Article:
For summer diseases in apple, the model on the Enviro-Weather website indicates that we are getting close to the number of hours of wetting to initiate adding summer disease fungicides to your spray programs.
Tree fruit insects
Some new plum curculio damage is being seen in non-sprayed apples. No new stings in managed orchards have been reported in the last 7 days.
Codling moth biofix for the Grand Rapids area was set for May 30, 2011. As of midnight, June 20, we had 358 DD base 50 accumulated and it is estimated that egg hatch is at 20 percent. Cover sprays for codling moth are very important in blocks over threshold for adult male moth trap numbers.
Obliquebanded leafrollers are flying regularly. A regional biofix was set for June 14 and 149 DD base 42 have been accumulated since that date. It is estimated that early egg hatch will occur on July 1 based on this biofix and the forecasted temperatures. Growers with problem blocks should consider timing management at this earlier timing. All others can delay their first sprays by a week to 10 days or when they see 2 to 3 larvae infested terminals per tree.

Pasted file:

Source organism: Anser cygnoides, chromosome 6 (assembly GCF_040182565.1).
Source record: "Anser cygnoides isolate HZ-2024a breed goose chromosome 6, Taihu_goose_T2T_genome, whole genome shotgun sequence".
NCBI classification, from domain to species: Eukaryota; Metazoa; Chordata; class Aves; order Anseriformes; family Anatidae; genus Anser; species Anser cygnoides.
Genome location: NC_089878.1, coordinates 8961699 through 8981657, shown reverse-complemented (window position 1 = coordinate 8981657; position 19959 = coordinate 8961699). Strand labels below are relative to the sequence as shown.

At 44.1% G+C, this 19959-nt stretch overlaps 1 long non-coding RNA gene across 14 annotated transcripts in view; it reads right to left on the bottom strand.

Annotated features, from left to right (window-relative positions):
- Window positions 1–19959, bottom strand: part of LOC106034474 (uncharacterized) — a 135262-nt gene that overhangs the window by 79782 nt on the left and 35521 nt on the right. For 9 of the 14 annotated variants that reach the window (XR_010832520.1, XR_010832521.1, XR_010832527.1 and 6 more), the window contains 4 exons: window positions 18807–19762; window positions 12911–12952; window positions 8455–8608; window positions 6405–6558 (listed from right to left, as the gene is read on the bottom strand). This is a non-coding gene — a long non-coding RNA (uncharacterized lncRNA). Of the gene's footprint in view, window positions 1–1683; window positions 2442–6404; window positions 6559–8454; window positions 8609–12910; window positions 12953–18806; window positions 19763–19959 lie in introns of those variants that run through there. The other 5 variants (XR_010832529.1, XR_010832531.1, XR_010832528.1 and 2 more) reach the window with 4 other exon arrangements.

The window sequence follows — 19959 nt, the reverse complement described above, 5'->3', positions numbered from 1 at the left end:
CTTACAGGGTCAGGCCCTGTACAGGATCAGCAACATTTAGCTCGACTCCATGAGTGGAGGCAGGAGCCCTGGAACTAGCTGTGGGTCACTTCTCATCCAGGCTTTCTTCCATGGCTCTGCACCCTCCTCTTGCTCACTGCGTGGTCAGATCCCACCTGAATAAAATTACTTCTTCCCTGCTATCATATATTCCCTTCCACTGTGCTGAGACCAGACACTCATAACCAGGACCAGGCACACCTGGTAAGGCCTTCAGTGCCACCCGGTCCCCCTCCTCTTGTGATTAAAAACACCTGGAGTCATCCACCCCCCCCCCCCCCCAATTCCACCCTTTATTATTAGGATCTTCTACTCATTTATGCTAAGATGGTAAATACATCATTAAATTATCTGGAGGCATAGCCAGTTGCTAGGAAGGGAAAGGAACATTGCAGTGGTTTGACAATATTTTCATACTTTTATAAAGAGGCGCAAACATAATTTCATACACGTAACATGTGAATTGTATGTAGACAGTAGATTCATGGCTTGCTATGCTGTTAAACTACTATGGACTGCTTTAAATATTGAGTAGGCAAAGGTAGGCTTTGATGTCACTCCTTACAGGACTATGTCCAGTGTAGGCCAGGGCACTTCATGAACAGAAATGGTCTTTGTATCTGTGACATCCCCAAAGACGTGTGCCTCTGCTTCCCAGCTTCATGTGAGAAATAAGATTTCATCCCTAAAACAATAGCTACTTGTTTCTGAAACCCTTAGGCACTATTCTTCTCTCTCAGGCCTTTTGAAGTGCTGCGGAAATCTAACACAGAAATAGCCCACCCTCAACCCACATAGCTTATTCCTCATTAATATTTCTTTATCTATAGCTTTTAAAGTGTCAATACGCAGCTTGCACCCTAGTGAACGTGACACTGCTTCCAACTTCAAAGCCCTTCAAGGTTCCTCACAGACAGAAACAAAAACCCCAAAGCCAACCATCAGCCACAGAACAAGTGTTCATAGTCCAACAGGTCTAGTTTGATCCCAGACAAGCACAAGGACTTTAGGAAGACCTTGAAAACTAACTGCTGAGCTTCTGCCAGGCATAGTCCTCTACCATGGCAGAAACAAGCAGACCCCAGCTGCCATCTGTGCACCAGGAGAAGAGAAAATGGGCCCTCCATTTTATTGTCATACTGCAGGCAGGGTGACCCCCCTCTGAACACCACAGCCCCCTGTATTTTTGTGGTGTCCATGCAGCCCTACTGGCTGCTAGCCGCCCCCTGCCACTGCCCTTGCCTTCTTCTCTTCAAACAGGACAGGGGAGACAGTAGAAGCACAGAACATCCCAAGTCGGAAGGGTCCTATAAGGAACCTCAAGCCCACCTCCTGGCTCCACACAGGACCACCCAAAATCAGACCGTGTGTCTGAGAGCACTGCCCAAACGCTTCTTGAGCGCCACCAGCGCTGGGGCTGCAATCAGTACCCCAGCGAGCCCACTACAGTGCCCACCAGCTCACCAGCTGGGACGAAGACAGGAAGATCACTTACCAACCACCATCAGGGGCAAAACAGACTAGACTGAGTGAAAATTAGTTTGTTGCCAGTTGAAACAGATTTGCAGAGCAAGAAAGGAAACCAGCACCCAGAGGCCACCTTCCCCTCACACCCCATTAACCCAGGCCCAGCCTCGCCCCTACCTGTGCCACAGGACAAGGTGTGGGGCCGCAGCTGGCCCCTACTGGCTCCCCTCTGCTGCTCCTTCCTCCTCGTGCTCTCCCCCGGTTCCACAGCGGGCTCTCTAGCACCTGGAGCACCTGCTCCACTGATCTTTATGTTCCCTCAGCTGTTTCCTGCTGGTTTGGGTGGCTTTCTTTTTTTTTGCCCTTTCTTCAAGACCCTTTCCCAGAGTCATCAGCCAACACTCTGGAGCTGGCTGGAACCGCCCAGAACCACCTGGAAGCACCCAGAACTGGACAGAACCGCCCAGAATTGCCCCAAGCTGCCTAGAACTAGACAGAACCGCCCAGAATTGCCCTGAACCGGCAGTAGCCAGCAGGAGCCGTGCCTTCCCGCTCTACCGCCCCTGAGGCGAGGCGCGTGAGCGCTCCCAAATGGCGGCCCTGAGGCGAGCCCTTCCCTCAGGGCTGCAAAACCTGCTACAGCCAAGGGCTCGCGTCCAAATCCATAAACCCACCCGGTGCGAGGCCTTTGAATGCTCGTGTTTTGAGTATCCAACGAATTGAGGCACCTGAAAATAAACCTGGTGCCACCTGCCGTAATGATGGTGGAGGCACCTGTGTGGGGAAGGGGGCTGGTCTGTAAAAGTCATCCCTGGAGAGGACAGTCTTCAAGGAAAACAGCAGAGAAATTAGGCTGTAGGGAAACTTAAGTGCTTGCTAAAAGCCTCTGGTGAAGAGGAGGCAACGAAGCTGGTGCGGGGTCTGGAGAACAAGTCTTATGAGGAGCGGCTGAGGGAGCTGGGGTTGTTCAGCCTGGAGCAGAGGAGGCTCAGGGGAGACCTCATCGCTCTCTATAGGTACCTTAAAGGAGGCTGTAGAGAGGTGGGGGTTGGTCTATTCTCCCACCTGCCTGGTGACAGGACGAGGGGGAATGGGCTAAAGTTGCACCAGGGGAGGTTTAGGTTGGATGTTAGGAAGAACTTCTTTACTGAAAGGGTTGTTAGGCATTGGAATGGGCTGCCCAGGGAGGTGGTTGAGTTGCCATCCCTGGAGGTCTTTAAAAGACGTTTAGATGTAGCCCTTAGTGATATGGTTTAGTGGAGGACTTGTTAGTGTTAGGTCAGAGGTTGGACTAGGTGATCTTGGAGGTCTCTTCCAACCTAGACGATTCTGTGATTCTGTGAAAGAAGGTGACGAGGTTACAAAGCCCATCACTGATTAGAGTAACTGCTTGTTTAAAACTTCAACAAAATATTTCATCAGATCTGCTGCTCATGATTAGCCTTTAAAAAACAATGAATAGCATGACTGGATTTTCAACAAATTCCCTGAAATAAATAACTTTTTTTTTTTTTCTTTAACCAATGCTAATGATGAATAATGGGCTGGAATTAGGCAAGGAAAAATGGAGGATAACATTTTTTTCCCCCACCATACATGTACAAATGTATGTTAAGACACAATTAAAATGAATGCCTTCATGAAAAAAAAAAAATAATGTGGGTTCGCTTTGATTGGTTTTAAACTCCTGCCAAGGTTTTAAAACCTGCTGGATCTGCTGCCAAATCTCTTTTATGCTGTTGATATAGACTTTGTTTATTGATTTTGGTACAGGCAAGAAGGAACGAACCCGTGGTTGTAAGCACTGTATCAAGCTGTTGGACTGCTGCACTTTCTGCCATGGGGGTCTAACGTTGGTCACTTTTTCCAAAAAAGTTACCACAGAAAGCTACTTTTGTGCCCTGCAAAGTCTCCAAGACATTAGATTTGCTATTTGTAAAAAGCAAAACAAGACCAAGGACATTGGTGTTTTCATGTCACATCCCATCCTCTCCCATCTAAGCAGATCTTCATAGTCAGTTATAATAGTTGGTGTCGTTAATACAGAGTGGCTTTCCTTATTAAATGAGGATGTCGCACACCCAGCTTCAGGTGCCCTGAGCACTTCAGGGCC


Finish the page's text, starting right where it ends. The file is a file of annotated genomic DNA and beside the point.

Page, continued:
European red mite can be found in all life stages. Monitor mites closely as petal fall timed miticides could start to break.
White apple leafhoppers and potato leafhoppers are now being found in all life stages. Numbers are normal to slightly above normal. Non-bearing trees have higher numbers and controls are needed to prevent shoot growth shutdown.
Dogwood borers in apples have been flying in very light numbers for the past three weeks. Trunk sprays for this pest in apples should be targeted for peak adult flight which is usually the first week of July.